By Charlie Mayfield, UKCES Chairman
At the UK Commission for Employment and Skills we have a driving ambition to encourage more and better investment in the skills and employment opportunities for people in the UK. This goal is key to developing our global competitiveness and to providing good jobs. To achieve it employers must be in the driving seat with government creating the right incentives both for businesses and for agile and responsive providers of training and development.
In December 2011, the Commission outlined its vision for employer ownership of skills and four bold propositions that would set us on the right path. Over the past year we have seen good progress. In particular we have been struck by the level of ambition that has emerged where businesses have been freed up to rethink how investing in people can better support growth. Forward thinking employers have stepped up taking the opportunity to lead new activities to improve skills and employment in their sectors, supply chains and localities.
Through the Employer Ownership of Skills Pilot the Government will invest £90 million alongside £115 million of private investment in employer led skills solutions that meet industry requirements and provide people with opportunities to develop successful careers. This is in addition to £215 million co-invested in employer-led solutions through the Growth and Innovation Fund (GIF) and Employer Investment Fund (EIF). In doing so employers have come together with employees and colleges to test new models for providing their industry with the talents needed for sustainable jobs and growth.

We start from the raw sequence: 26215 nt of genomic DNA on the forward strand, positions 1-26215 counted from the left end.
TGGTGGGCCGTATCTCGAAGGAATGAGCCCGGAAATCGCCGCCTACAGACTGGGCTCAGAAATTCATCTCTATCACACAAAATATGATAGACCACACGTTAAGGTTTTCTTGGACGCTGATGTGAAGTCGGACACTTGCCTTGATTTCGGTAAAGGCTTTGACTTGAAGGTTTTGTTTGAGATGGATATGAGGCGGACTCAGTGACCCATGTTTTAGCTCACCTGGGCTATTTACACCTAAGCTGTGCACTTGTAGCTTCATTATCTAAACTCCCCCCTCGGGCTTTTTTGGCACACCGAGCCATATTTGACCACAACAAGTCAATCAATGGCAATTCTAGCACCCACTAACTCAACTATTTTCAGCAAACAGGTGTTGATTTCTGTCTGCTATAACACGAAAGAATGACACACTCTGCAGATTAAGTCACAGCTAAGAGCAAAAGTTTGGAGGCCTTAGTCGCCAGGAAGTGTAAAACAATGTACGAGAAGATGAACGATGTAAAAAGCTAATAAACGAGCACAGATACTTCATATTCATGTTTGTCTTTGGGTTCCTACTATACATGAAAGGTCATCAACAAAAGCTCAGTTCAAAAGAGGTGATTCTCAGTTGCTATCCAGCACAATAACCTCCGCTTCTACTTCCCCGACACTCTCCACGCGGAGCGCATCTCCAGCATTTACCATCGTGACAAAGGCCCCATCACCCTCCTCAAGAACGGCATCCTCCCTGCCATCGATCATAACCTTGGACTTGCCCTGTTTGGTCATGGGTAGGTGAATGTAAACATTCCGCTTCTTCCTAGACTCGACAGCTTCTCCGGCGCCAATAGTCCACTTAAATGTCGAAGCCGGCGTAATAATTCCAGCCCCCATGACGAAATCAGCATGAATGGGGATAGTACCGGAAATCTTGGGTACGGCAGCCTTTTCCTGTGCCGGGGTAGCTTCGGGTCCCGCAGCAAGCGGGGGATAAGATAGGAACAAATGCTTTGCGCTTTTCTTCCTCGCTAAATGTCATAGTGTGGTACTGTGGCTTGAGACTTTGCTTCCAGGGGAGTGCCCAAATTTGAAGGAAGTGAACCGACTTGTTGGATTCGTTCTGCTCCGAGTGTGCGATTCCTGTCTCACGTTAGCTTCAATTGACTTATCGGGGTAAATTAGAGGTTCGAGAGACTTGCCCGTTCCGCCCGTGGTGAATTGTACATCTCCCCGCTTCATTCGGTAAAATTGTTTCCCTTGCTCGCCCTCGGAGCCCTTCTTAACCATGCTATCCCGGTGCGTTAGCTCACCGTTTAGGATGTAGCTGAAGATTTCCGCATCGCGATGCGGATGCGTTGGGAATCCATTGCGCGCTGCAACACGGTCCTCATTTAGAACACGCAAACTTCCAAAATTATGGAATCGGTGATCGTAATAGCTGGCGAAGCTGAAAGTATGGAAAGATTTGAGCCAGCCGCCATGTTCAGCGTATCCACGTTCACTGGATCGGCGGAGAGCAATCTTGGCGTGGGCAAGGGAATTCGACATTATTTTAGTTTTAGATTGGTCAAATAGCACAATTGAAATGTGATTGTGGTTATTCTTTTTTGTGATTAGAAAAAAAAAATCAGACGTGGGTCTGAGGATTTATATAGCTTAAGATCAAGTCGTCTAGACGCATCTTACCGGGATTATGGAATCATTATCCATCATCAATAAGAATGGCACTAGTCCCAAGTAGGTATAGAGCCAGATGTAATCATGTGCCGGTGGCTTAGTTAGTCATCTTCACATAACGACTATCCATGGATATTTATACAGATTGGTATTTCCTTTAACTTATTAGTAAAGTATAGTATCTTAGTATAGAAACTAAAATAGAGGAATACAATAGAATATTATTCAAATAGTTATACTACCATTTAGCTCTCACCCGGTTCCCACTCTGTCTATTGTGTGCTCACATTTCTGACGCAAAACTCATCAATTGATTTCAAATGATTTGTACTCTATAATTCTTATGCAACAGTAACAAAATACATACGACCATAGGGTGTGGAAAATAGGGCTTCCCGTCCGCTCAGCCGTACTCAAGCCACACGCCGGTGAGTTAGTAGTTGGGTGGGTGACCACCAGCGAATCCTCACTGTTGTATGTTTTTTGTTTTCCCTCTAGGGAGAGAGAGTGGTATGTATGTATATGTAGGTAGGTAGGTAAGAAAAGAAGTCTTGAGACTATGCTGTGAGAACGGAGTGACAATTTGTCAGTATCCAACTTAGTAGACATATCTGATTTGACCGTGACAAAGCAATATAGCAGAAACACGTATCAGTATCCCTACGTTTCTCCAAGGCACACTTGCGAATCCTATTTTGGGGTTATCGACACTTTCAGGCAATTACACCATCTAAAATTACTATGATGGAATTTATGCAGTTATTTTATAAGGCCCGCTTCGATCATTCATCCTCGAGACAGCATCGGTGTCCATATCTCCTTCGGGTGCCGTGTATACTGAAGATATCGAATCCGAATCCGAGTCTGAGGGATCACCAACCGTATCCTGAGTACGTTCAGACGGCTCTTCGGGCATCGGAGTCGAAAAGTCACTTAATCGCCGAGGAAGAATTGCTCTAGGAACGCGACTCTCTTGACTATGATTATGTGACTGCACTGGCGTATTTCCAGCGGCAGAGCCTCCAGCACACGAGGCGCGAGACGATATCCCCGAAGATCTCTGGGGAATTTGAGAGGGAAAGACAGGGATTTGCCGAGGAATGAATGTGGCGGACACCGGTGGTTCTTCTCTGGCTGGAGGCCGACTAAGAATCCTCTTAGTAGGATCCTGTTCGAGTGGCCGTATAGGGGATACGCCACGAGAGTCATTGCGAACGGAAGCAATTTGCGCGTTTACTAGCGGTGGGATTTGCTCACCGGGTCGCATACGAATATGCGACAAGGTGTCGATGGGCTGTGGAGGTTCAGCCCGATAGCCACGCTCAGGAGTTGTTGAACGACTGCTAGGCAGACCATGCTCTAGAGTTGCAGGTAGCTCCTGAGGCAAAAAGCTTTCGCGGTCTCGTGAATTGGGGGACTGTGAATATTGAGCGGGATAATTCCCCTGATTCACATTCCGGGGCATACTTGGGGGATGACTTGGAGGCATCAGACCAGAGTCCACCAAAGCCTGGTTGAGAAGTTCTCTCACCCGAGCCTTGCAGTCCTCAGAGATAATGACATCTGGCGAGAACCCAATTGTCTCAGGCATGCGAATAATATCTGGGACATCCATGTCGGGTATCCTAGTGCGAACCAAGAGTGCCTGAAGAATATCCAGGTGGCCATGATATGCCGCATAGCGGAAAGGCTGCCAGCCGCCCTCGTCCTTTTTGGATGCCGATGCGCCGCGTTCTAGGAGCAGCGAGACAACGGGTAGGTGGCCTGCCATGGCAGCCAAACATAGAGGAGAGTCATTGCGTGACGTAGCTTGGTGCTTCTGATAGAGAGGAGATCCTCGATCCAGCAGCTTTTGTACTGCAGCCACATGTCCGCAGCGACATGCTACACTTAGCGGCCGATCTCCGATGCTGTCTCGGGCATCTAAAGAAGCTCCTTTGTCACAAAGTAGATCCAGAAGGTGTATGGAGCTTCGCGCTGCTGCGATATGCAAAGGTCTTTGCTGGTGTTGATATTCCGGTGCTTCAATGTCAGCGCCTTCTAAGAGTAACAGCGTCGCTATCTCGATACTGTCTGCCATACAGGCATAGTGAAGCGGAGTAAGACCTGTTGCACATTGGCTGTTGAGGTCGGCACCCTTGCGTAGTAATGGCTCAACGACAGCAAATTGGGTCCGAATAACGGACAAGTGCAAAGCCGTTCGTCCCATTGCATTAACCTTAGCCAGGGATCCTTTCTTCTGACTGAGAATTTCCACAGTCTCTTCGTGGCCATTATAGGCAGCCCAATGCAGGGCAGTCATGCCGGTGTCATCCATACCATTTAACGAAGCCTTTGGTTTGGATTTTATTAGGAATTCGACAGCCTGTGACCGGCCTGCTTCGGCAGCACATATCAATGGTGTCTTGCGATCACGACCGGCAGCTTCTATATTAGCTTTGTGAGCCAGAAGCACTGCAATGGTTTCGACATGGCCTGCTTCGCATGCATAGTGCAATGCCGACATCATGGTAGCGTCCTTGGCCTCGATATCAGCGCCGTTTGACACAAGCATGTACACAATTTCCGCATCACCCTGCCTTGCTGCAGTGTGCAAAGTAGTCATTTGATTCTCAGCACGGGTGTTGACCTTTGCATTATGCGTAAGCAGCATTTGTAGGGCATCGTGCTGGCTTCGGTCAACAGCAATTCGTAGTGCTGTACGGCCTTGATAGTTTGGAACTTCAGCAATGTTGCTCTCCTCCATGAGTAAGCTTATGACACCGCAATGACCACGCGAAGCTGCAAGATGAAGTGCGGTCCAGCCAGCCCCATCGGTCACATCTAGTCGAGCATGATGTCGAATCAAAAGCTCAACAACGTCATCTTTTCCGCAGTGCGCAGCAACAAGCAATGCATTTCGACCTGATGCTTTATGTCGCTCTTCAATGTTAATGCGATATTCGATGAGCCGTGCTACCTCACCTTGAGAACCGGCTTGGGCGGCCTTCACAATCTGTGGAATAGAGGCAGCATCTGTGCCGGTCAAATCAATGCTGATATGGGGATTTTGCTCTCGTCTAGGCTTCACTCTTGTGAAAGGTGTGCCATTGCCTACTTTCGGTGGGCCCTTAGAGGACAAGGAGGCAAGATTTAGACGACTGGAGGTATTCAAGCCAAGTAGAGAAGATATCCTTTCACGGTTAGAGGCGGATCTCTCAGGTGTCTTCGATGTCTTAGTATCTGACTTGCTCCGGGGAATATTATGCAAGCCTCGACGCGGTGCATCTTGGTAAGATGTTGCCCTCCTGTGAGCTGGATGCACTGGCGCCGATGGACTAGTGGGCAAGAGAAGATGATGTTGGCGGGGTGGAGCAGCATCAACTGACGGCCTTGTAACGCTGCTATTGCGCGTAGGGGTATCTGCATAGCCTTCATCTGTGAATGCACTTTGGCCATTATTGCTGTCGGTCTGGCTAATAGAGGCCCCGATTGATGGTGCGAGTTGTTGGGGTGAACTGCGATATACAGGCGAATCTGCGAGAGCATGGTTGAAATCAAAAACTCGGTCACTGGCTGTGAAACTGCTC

However, employer ownership was piloted for a reason. A large part of the purpose was to inform the next steps and we now want to accelerate and extend the potential we have seen exists. This is all the more important in an economy where, despite near term challenges, the imperative must be to create the conditions for sustained recovery. We want to scale up the initial pilots so that skills investment becomes part of the heartbeat of business.
That requires direct incentives that are simpler for even the smallest businesses to access, but place on that business the responsibility for making the investment successful. It requires industrial partnerships that rise to the challenge of setting out what they need to improve global competitiveness. It requires encouragement for employers to collaborate with colleges and training providers.
The progress made since December 2011 has convinced us that these steps are entirely possible.
They will certainly be challenging for us all; employers, government, colleges and unions. But anything less
will fail to engage businesses in achieving the level of change we need to see. On the other hand the opportunity is worth it. More than that, it’s essential to creating the pipeline of talented people that we need
to achieve the potential of our economy in a fast changing global market.
Charlie Mayfield, UK Commission Chairman - March 2013